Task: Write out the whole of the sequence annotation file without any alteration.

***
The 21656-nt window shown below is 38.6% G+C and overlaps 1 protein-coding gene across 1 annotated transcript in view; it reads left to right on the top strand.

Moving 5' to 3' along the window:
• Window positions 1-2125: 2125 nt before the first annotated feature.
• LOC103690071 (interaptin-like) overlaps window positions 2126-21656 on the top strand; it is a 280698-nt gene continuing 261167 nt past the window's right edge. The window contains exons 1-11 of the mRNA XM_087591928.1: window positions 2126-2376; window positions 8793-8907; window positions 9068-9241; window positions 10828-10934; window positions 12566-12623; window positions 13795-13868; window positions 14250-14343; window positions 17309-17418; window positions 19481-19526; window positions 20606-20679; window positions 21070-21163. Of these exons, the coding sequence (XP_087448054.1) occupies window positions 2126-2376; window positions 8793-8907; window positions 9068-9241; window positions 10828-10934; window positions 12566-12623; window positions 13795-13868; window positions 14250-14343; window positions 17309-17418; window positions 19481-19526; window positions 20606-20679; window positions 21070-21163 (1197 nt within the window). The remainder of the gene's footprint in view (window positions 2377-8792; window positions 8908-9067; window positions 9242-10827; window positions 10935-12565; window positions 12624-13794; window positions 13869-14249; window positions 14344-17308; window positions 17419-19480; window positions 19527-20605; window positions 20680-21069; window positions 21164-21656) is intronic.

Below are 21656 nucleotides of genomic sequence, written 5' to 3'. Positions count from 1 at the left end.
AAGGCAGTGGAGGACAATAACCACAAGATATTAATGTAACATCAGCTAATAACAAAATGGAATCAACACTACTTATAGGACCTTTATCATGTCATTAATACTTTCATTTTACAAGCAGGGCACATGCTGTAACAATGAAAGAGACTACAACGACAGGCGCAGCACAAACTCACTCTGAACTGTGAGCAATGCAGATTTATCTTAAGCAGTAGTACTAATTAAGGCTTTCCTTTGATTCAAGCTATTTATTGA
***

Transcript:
The 21656-nt window shown below is 38.6% G+C and overlaps 1 protein-coding gene across 1 annotated transcript in view; it reads left to right on the top strand.

Moving 5' to 3' along the window:
• Window positions 1-2125: 2125 nt before the first annotated feature.
• LOC103690071 (interaptin-like) overlaps window positions 2126-21656 on the top strand; it is a 280698-nt gene continuing 261167 nt past the window's right edge. The window contains exons 1-11 of the mRNA XM_087591928.1: window positions 2126-2376; window positions 8793-8907; window positions 9068-9241; window positions 10828-10934; window positions 12566-12623; window positions 13795-13868; window positions 14250-14343; window positions 17309-17418; window positions 19481-19526; window positions 20606-20679; window positions 21070-21163. Of these exons, the coding sequence (XP_087448054.1) occupies window positions 2126-2376; window positions 8793-8907; window positions 9068-9241; window positions 10828-10934; window positions 12566-12623; window positions 13795-13868; window positions 14250-14343; window positions 17309-17418; window positions 19481-19526; window positions 20606-20679; window positions 21070-21163 (1197 nt within the window). The remainder of the gene's footprint in view (window positions 2377-8792; window positions 8908-9067; window positions 9242-10827; window positions 10935-12565; window positions 12624-13794; window positions 13869-14249; window positions 14344-17308; window positions 17419-19480; window positions 19527-20605; window positions 20680-21069; window positions 21164-21656) is intronic.

Below are 21656 nucleotides of genomic sequence, written 5' to 3'. Positions count from 1 at the left end.
AAGGCAGTGGAGGACAATAACCACAAGATATTAATGTAACATCAGCTAATAACAAAATGGAATCAACACTACTTATAGGACCTTTATCATGTCATTAATACTTTCATTTTACAAGCAGGGCACATGCTGTAACAATGAAAGAGACTACAACGACAGGCGCAGCACAAACTCACTCTGAACTGTGAGCAATGCAGATTTATCTTAAGCAGTAGTACTAATTAAGGCTTTCCTTTGATTCAAGCTATTTATTGA